Student Arts & Entertainment

Immerse yourself in Native culture with these recommendations from our Native scholars.

Music: The Snotty Nose Rez Kids

Music: The Snotty Nose Rez Kids

Student:
Jason

The Snotty Nose Rez Kids are a hip-hop duo from British Columbia. Even though they are from Canada, they tear down the imaginary border between the United States and Canadian indigenous people of the Pacific Northwest. What I love about the SNRK is their ability to keep their ties to the culture in their music. Hip-Hop is not a traditional form of music for us as Native People, but it can serve as a voice for us to be heard. Maintaining who you are and how you live is very prevalent in the Snotty Nose Rez Kids music. Being proud of who you are and not being what you are not is one of the strong messages that their music carries.

“we speak back to the stereotypes that present us as untamed, ill-mannered and vulgar savages, reclaiming ourselves as the 7th generation on the rise.”

https://snottynoserezkids.com/

Movie: Wind River

Movie: Wind River

Student:
Brandon

Wind River will always be one of my all-time favorite movies. It takes place on the Wind River Indian Reservation in Wyoming. To me, it promotes a voice of awareness and a call for action. It makes me reflect on the great people and things I hold dear to my heart and it’s a continual reminder of the importance of improving the quality of life in Native country.

Art: Miniature Dolls by Frank Rides At The Door

Art: Miniature Dolls by Frank Rides At The Door

Student:
Autumn

Frank Rides At The Door is an enrolled member of the Blackfeet Nation and he’s also my uncle. He started making traditional miniatures as a tribute to our people, and his grandmother, Annie Rides At The Door, was also an artist. Frank’s inspiration came from a childhood filled with traditional crafts and stories shared by his own grandmother and other elders of the tribe.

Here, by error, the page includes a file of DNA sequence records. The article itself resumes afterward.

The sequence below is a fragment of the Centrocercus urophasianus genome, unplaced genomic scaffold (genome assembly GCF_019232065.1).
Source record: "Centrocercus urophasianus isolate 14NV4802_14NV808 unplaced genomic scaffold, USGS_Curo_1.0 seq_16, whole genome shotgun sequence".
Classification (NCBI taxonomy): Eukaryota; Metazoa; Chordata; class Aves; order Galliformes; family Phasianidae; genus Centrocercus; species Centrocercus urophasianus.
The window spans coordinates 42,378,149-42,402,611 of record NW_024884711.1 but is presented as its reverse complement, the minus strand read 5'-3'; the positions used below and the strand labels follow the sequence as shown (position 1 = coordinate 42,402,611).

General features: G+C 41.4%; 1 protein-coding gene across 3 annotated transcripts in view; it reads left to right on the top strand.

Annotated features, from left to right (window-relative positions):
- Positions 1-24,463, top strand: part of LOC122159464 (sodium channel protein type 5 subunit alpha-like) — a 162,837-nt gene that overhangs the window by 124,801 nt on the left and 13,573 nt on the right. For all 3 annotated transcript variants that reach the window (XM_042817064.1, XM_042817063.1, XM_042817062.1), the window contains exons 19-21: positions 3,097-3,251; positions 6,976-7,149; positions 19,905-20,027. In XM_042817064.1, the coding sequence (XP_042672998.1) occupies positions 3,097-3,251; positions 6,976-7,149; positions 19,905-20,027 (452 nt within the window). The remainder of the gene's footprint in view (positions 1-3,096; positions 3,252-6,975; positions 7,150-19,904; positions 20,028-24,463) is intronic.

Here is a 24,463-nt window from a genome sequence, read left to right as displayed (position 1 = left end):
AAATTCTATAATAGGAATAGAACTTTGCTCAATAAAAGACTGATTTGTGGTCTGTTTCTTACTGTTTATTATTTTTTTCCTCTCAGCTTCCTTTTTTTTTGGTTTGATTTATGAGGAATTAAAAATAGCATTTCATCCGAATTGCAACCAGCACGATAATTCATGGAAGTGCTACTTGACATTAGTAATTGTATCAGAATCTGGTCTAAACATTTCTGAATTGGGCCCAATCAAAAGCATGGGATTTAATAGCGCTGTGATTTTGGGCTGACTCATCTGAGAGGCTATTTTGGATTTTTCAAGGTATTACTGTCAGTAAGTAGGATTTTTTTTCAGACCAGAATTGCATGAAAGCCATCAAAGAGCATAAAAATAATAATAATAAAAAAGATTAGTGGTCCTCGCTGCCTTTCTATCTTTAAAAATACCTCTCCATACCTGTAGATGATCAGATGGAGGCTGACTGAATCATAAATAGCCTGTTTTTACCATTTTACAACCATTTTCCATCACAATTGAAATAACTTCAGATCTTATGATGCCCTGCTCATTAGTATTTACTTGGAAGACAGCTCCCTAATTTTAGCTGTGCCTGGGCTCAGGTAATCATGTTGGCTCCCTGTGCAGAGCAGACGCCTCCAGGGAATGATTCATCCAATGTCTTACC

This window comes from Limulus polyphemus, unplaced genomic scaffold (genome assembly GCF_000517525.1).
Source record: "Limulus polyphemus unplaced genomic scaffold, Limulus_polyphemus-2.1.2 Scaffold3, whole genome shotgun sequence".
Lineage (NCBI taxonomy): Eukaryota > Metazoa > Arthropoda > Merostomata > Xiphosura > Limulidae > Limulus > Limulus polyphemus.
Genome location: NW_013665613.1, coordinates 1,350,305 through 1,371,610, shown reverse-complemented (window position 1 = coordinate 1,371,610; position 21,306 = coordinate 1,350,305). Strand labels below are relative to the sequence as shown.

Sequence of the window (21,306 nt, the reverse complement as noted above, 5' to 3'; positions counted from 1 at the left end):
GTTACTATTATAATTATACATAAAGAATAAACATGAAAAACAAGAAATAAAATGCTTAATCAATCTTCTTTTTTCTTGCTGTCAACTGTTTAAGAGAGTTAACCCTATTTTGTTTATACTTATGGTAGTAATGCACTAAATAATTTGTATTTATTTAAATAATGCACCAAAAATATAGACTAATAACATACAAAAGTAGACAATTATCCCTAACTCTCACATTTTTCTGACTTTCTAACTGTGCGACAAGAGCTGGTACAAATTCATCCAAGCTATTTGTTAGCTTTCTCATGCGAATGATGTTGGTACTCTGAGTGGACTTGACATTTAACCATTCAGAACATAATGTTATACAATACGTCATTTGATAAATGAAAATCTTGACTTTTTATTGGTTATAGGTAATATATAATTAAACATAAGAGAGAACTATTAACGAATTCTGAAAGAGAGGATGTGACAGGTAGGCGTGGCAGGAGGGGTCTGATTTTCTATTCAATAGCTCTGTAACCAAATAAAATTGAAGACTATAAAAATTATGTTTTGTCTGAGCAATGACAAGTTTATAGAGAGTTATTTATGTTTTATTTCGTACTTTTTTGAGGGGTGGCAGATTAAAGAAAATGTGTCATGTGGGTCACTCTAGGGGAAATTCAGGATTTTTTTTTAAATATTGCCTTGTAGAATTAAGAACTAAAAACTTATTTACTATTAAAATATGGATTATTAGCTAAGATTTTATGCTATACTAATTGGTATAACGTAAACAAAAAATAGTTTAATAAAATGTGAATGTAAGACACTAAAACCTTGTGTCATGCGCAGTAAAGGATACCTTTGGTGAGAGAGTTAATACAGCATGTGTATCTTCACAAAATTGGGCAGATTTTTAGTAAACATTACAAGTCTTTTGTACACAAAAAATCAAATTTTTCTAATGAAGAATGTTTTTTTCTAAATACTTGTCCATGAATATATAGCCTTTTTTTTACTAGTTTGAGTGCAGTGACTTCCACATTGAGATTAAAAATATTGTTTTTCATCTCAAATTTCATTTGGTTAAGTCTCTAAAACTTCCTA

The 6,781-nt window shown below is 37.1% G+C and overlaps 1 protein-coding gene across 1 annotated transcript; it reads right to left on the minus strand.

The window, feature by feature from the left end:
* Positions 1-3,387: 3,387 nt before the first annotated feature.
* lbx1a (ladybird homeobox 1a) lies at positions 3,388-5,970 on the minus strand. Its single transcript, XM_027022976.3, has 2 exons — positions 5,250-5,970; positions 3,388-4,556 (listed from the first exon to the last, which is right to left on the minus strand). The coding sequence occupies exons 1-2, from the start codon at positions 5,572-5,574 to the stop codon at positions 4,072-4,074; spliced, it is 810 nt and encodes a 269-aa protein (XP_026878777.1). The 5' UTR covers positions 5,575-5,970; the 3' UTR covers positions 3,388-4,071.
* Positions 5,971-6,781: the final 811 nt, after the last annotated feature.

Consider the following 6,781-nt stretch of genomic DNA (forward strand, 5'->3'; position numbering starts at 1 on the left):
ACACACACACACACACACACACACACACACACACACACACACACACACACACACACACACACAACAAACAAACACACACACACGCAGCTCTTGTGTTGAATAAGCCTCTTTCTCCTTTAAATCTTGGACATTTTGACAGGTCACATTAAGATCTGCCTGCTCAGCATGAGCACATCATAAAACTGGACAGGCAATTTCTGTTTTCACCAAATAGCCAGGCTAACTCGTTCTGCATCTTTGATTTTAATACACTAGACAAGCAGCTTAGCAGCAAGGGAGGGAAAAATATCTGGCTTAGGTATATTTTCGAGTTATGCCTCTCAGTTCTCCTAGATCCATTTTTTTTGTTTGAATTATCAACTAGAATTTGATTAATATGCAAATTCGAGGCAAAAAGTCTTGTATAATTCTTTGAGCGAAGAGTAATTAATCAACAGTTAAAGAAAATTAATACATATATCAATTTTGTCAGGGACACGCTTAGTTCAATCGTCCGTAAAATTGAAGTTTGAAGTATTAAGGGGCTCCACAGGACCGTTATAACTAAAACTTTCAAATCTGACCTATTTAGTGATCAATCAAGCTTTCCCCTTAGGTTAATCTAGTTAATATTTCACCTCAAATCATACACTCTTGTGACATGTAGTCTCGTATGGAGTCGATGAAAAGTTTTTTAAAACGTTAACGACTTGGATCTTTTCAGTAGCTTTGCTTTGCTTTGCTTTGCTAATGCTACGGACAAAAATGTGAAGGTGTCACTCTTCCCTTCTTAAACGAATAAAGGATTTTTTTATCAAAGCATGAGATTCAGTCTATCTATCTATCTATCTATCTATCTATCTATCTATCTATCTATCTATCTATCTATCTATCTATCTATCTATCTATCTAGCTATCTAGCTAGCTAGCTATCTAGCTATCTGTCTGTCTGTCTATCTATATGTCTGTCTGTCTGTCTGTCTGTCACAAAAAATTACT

Frank interprets Blackfeet oral history through his miniature dolls. Fancy dancers, chiefs, medicine men, jingle dancers, and more are put on a small base of cut antler and rocks, measuring about 2-4 inches in height. Frank also creates miniature rattles, pipes, painted animal skulls, drums, spears, and clubs. He prepares and collects all of his own raw materials, using animal hides given to him by friends and family.

Movie: Basketball, Water, and the Lost City of Elbowoods

Movie: Basketball, Water, and the Lost City of Elbowoods

Student:
Taylor

In the early 1940s, Elbowoods was a thriving town on the Mandan, Hidatsa, and Arikara reservation. But it came to an abrupt halt when the Garrison Dam was constructed in 1953. The purpose of the dam was to prevent flooding, provide irrigation, and control water levels. Instead, it took a devastating toll on the people of Elbowoods when it flooded their town and forced them to relocate to higher ground. The water from the Garrison Dam continued to flood the flatlands and eventually the city of Elbowoods became what is now known as Lake Sakakawea. While the lake is now known for its beauty and recreational fun, for my people, it represents loss. Loss of a city, the best farming land in the world, and of a way of life.

The movie, Basketball, Water, and the Lost City of Elbowoods, which was produced by PBS and the three affiliated tribes (Mandan, Hidatsa, and Arikara), relives the excitement of a basketball team who made it to the North Dakota State Class “B” Championship that ended in controversy. It also covers the devastation of their hometown and the historical outcome of the lost city of Elbowoods.